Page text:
Wilkinson to make a super coach - Hayman

The former All Black is looking forward to squaring off against Munster’s Paul O’Connell in Marseilles on Sunday

 Toulon’s Jonny Wilkinson is set to retire and join the club’s backroom staff at the end of the season. Photograph: Tim Ireland/PA Wire

Toulon’s Jonny Wilkinson is set to retire and join the club’s backroom staff at the end of the season. Photograph: Tim Ireland/PA Wire


Jonny Wilkinson boasts the natural instincts to launch a stellar coaching career, according to Toulon team-mate Carl Hayman.

England World Cup winner Wilkinson is primed to retire this summer after 17 years of top-level rugby, and could move straight into Toulon’s backroom staff as kicking coach.

Former All Blacks tighthead Hayman admitted he was blown away by Wilkinson’s unrivalled work ethic when he joined the decorated fly-half at Newcastle Falcons in December 2007.

Hayman reunited with Wilkinson at Toulon in 2010, a year after England’s two-time World Cup finalist had swapped Tyneside for the French Riviera.

Hayman believes the world stage will be all the poorer without pinpoint goal-kicker Wilkinson, but backed the 34-year-old to transfer seamlessly into coaching.

“Wherever you go in the world, everyone knows Jonny Wilkinson,” said Hayman, gearing up for Sunday’s Heineken Cup semi-final clash with Munster in Marseille.

“But it’s not until you actually meet the guy that you truly understand just how much of an impact he has had on the game. His attitude towards his training, how he sets such a great example for what a professional should be; he will be a big loss to the game, from a playing perspective, if he does retire this year.

“But with his passion for the game, I’m sure he will decide to stay involved in some way or another. Somewhere down the track I think he’d make a great coach.

“It’s something that he does naturally, when we were in Newcastle and here in Toulon, he has always spent time with guys after training, giving guys pointers on their kicking or their passing game, or even just little skills drills that will help them on the field.

“So he does all that stuff naturally already, so it would seem like a natural progression for me to see him move into coaching. It’s hard when a player leaves the game, maybe they might want a bit of time to themselves, to collect their thoughts.

“But even if he does take a break, I would think he would make the decision to go down that path, and I’m sure he will make a great coach.”

Wilkinson has recovered from hamstring trouble in time to line up against Rob Penney’s Munster at the Stade Velodrome, with Hayman admitting his presence is just as vital off the field as on it.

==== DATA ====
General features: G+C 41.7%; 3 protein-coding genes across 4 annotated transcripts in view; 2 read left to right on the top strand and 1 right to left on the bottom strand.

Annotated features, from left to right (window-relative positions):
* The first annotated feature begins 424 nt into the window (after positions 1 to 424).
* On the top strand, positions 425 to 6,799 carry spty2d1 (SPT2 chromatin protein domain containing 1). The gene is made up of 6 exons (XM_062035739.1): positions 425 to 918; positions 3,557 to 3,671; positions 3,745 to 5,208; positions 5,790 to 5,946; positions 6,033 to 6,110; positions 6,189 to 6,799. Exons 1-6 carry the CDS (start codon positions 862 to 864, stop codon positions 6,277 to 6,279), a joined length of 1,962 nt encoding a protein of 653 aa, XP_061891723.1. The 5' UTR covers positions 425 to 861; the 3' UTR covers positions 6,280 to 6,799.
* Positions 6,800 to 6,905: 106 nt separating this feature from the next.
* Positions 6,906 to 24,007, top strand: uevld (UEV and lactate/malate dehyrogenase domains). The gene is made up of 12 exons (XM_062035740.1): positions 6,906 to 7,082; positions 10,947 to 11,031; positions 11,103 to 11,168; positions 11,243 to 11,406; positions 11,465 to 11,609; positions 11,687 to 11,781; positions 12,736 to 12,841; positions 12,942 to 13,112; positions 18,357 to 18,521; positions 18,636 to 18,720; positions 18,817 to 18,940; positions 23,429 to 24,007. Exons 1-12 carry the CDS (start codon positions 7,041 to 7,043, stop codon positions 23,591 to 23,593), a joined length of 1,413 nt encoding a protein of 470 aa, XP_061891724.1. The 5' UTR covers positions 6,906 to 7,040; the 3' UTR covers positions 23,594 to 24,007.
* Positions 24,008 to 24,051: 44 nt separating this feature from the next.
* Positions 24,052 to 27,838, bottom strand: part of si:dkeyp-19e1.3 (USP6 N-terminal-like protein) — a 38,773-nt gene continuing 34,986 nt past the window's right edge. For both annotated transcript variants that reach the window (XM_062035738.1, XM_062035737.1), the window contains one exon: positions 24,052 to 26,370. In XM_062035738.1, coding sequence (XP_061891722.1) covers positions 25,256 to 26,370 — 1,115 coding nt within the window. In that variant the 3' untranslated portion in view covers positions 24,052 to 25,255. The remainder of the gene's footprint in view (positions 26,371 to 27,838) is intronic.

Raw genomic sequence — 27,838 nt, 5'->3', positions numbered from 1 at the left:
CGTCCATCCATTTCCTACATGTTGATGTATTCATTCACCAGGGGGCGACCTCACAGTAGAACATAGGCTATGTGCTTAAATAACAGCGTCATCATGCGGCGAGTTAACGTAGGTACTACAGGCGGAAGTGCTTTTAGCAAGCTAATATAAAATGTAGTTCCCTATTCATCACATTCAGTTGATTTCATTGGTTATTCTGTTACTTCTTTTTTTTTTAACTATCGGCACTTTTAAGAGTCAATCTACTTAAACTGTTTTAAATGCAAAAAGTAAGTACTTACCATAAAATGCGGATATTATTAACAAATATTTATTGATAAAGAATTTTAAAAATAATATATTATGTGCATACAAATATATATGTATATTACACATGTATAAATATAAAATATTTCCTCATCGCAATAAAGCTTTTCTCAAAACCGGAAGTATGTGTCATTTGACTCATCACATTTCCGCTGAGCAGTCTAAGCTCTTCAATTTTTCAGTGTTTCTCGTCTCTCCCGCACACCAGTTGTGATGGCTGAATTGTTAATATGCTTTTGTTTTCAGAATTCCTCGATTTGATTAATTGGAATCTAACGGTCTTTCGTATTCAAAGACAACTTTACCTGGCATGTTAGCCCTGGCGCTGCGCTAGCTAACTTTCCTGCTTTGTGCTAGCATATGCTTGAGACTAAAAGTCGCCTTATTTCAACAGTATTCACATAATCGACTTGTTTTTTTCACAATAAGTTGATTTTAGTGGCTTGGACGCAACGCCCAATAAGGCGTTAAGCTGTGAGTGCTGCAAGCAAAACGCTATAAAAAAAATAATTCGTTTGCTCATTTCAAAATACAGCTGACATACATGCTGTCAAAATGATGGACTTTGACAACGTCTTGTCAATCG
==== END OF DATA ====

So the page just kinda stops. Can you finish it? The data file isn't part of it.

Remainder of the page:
“Like a lot of people I’d never seen someone dedicate so much of themselves to their sport when I arrived in Newcastle, and that’s coming from New Zealand and being involved with the All Blacks for a long time,” he said.

“There’s a lot of people who invest a lot of time as you can imagine in New Zealand, but Jonny’s an exceptional character in that regard, that he’s so dedicated to the sport.

“And I guess the results that he’s achieved through his dedication speak for themselves, the accuracy in his kicking, the level of his skills, they are always top-notch.

“It was quite interesting to see a player with that dedication to getting better and always improving. I think even now, that Jonny’s near the end of his career, he still has that same mentality and that same mindset.

“So I don’t think that all the players are getting long in the tooth can say that, that’s for sure. Jonny has been a key guy in Toulon’s success, no doubt about it; along with the likes of Joe Van Niekerk, their influence is contagious.”

Munster talisman Paul O’Connell’s driving maul acumen proved a focal point of Ireland’s RBS 6 Nations title charge. Hayman admitted Toulon are acutely aware of Munster’s line-out drive power, hailing the Thomond Park men for pushing the laws to their limits.

“I faced him on the Lions tour to New Zealand, but not too much in the club game,” said Hayman. “He’s a seasoned campaigner, and certainly knows how to lead a pack.

“I think everything that works is probably right on the borderline in rugby these days and that’s fair enough. All you can do is identify threats and try to stop them; you don’t worry too much about the intricacies if you can find a way to combat opposition strengths.”

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